Team USA blows out Finland; Canada squeeks by Slovakia

Get ready for Gold.

Team USA scored six goals in 12:46 against Finland. Just about all you need to say about that. Canada essentially dominated their game as well, and Roberto Luongo was seen reading Team USA scouting reports in between making 9 easy stops.

Until the third period of course. Slovakia turned on the burners after being outplayed for fifty minutes, and pulled within one goal with five minutes remaining. It came down to the last sixty seconds, where Pavol Demitra clanked one of the post to seal Slovakia's fate.

Canada-USA gets underway on Sunday at noon, setting up a rematch of the Salt Lake City final in 2002. Someone placed a silver dollar under center ice before the Games began right?

At any rate, since the NHL began to send players to the Olympics in 1998, there have been four Gold medal games. And while a short tournament played every four years is pretty volatile when you're looking for statistical trends, it is quite interesting to see how the two North American teams have fared:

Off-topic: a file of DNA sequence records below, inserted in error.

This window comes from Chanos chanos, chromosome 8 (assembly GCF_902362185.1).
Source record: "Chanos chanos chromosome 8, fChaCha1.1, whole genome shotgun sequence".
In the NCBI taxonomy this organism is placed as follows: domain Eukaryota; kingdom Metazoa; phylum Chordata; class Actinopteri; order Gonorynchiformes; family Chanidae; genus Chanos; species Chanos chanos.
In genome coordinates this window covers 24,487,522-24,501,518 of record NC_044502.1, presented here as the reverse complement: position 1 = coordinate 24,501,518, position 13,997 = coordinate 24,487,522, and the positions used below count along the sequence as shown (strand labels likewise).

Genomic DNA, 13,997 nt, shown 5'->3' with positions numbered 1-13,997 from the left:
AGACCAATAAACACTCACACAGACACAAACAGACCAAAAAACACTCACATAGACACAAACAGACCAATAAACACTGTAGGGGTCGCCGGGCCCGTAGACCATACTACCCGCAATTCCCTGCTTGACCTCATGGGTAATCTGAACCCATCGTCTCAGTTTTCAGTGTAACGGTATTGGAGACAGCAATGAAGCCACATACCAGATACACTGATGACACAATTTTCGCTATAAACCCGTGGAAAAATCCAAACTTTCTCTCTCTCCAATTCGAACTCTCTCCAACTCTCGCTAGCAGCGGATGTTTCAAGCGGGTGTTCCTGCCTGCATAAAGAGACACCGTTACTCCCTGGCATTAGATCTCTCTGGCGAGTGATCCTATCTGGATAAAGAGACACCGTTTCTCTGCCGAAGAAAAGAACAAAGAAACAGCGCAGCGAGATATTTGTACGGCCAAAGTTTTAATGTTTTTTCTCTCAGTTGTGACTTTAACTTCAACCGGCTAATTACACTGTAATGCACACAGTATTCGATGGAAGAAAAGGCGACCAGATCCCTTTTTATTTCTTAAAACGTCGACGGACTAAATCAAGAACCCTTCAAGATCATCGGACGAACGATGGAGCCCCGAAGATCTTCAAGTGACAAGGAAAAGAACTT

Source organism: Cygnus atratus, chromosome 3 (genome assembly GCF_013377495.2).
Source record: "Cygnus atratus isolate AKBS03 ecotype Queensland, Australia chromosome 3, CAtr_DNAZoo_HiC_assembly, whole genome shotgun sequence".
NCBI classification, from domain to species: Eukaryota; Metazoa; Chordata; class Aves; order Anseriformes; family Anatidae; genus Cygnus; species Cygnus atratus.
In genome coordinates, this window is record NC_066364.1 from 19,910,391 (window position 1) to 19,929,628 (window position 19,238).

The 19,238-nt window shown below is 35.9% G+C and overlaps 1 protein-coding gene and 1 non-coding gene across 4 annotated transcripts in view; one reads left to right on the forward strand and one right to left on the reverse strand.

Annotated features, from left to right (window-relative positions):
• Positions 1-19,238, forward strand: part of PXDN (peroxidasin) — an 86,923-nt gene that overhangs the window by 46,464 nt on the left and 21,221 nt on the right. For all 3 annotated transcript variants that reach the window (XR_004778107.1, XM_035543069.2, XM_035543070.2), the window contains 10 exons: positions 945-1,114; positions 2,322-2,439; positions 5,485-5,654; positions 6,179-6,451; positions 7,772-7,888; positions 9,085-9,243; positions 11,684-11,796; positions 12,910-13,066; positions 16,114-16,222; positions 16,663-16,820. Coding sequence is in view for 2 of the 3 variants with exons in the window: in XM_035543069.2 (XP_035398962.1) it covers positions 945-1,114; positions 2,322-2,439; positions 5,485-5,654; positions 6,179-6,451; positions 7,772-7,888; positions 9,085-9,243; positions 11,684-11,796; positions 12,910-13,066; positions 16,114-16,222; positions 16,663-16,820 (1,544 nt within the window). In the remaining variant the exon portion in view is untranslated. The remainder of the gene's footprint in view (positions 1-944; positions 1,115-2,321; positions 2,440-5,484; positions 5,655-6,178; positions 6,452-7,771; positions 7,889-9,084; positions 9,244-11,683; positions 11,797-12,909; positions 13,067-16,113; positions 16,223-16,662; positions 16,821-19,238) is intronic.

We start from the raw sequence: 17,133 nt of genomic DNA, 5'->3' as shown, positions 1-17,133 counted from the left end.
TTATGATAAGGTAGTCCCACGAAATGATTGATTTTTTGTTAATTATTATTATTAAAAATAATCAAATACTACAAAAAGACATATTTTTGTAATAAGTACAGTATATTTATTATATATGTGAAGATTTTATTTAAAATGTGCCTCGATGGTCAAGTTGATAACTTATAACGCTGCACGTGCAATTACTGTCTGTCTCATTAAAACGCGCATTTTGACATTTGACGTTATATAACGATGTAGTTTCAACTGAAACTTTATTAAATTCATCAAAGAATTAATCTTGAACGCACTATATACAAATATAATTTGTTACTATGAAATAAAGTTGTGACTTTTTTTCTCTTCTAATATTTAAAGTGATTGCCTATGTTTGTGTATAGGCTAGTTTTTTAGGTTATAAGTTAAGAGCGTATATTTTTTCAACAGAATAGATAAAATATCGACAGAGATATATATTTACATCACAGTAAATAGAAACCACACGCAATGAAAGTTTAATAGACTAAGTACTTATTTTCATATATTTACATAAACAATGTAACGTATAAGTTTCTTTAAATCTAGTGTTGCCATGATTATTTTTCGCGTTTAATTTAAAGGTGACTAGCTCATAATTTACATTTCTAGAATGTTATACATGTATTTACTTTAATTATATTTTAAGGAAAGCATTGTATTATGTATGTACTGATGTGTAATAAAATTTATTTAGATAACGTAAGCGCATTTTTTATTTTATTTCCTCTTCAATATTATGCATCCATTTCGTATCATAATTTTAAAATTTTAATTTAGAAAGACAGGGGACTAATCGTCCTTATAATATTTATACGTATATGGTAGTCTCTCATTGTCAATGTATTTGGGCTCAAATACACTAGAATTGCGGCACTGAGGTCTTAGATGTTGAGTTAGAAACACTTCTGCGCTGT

Olympic Results

Year
Ice Gold Silver Bronze
USA CAN
Nagano '98
International CZE RUS FIN 6th 4th
Salt Lake City '02
NHL International
CAN
USA
RUS 2nd 1st
Torino '06
International SWE FIN CZE 8th 7th
Vancouver '10
NHL USA/CAN USA/CAN SVK/FIN 1st/2nd 1st/2nd

[Update]: Gabe from Behind The Net has offered a correction-- the 2002 Salt Lake City Games were played on International ice. The chart above has been corrected, but the rest of the post will remain the same.

The different type of playing surfaces are what I'm trying to get at here-- international rinks are generally 200 feet long and 98 feet wide, while North American rinks are 200 feet long and 85 feet wide. In general, a large majority of non-North American players skate on these wider international rinks throughout their career, emphasizing stickwork and speed compared to the physical play and boardwork that North American skaters are known for. And the results, despite the small sample, seem to show that this may be playing a part.

There is also the possibility home-ice advantage is having an effect, with both Salt Lake City and Vancouver producing USA-CAN Gold medal games.

If nothing else it's quite interesting, and will continue to play a role in how each nation selects their 23 man roster before heading to Sochi, Russia for the 2014 Winter Olympics.

 

Go USA.

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